Number of pregnant women with Covid requiring ICU falls dramatically

Two pregnant virus patients admitted to ICU since December, compared with 39 in fourth wave

The number of pregnant women with Covid-19 requiring admission to intensive care has fallen dramatically in the current wave of the pandemic.

The reduction reflects the milder impact of the Omicron variant compared with previous variants, and higher vaccination and booster levels among pregnant women.

There were two confirmed cases of Covid-19 reported among pregnant women in intensive care units (ICU) since the current wave started last December 19th, according to the Health Protection Surveillance Centre (HPSC).

Hospital Report

This compares with 39 pregnant women with Covid-19 who were admitted to ICU in the fourth wave between June and December last year, when the Delta variant was dominant. A further 23 pregnant women were in ICU during the third wave of the pandemic from November 2020 to June 2021.


Of the 205 people with Covid-19 admitted to ICU in the current wave, 74 died, 90 were discharged alive and the remainder were in hospital at the time the report was compiled, according to the update from the HPSC.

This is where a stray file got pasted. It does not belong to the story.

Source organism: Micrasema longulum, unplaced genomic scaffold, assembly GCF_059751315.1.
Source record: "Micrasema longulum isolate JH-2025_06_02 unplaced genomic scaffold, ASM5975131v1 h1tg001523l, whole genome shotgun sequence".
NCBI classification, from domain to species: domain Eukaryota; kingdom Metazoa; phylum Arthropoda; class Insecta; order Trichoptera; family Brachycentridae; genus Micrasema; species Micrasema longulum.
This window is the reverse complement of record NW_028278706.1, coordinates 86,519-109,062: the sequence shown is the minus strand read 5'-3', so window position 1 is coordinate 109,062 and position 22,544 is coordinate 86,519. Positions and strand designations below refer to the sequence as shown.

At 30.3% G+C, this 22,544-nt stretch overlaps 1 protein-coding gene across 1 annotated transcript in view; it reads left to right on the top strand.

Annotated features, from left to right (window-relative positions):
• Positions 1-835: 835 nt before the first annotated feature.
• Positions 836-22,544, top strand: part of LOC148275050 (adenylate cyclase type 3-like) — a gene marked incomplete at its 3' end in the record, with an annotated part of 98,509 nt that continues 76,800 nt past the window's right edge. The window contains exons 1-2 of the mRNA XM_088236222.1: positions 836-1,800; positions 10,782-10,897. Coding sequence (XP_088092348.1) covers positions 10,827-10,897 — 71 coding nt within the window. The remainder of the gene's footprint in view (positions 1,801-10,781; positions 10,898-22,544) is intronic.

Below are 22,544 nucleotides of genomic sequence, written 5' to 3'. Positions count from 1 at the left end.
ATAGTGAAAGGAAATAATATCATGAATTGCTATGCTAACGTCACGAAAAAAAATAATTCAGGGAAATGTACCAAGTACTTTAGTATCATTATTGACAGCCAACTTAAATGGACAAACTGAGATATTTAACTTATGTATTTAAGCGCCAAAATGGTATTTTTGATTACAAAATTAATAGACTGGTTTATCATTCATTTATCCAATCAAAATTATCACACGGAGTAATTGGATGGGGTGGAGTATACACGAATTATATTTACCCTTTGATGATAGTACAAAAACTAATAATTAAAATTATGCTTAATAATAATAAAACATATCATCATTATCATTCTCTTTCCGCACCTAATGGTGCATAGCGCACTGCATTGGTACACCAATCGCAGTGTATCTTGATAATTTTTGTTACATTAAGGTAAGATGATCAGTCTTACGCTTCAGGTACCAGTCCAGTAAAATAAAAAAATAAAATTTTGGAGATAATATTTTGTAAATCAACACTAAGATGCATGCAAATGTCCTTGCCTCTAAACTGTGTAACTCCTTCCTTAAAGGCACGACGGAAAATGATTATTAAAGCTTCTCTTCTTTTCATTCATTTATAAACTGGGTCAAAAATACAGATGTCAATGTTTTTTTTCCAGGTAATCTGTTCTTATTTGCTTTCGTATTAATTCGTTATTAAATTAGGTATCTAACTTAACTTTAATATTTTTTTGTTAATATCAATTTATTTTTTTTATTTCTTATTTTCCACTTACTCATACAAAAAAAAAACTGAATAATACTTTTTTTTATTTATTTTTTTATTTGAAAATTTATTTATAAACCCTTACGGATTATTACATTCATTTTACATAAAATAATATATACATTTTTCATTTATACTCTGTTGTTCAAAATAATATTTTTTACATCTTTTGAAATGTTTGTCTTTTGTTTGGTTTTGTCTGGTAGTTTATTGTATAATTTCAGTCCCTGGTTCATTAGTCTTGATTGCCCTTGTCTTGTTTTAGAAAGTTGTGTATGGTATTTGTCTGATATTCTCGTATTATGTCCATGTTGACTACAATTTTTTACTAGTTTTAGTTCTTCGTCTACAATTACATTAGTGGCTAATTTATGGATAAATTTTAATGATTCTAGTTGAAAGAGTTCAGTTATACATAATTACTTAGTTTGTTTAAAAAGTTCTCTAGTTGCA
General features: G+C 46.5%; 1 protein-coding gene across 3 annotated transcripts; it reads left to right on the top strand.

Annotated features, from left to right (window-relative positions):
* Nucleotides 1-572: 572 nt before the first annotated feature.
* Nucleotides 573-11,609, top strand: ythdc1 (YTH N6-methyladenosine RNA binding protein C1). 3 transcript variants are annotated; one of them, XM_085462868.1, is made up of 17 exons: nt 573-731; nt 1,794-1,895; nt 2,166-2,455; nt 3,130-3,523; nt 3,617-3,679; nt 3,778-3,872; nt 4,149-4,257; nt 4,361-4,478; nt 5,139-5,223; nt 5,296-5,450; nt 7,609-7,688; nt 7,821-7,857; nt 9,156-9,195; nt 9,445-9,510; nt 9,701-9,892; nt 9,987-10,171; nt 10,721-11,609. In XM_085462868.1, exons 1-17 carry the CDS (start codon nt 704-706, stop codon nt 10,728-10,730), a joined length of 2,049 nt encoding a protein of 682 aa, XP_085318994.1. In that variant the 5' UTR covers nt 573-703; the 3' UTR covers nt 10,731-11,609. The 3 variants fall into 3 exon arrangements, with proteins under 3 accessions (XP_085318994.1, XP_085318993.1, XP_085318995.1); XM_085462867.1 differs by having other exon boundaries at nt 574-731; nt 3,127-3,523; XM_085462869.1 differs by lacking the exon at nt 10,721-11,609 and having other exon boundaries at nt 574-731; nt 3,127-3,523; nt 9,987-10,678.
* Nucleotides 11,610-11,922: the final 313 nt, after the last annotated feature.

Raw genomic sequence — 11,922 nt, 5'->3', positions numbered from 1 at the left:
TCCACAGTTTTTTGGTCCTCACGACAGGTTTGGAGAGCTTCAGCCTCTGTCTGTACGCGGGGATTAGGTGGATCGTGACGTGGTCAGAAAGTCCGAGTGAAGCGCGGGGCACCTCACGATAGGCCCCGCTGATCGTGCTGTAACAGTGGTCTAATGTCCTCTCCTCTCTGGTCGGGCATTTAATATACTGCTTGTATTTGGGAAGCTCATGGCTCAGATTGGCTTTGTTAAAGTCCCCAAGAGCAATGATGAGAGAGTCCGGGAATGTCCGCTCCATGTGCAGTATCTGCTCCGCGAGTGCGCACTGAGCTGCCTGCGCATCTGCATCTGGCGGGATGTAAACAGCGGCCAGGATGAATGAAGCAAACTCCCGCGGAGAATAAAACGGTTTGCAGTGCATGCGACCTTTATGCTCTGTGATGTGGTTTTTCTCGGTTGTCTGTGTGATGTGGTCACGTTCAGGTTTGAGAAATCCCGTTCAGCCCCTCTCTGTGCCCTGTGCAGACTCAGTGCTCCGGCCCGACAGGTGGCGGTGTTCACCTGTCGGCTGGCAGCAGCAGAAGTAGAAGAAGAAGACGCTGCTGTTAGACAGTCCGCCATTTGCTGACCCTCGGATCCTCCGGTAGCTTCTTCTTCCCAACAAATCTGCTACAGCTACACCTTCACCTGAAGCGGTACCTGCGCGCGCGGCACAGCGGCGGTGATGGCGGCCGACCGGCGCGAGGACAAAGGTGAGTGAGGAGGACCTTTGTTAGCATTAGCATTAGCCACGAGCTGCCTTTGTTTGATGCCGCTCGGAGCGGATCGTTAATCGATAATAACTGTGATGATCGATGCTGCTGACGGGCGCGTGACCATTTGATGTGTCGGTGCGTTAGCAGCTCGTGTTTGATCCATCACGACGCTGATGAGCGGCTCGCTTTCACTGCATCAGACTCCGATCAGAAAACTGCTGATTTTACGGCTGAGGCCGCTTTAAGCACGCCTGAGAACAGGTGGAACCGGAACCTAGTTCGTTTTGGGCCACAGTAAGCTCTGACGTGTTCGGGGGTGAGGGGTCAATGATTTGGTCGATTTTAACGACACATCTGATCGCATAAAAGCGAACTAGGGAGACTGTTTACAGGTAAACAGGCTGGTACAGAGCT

The youngest patient was 15 years old and the oldest was 97. Some 82 per cent had an underlying condition. The median length of stay for those who were discharged was six days though one patient remained in ICU for 61 days.

More than 90 per cent of new Covid-19 cases are the BA.2 subvariant, a separate HPSC report on variants appeared to show. The proportion of PCR tests that are positive for the S gene target – which is used to measure the prevalence of BA.2 cases – rose from 10 per cent at the end of January to more than 90 per cent in early March.

BA.2 and most Delta variants produce an S gene target positive result, while Omicron (BA.1) does not. As Delta is no longer circulating in Ireland, this screen is indicative of the number of cases infected with BA.2.

Since December 13th, 777 BA.2 cases have been identified through the more elaborate process of genomic sequencing. Over this period, 8,231 BA.1 cases were sequenced, along with 2,615 BA1.1 cases and four BA.3 cases.

Since the end of last year, 4.5 per cent of cases have been genomically sequenced.

Paul Cullen

Paul Cullen

Paul Cullen is Health Editor of The Irish Times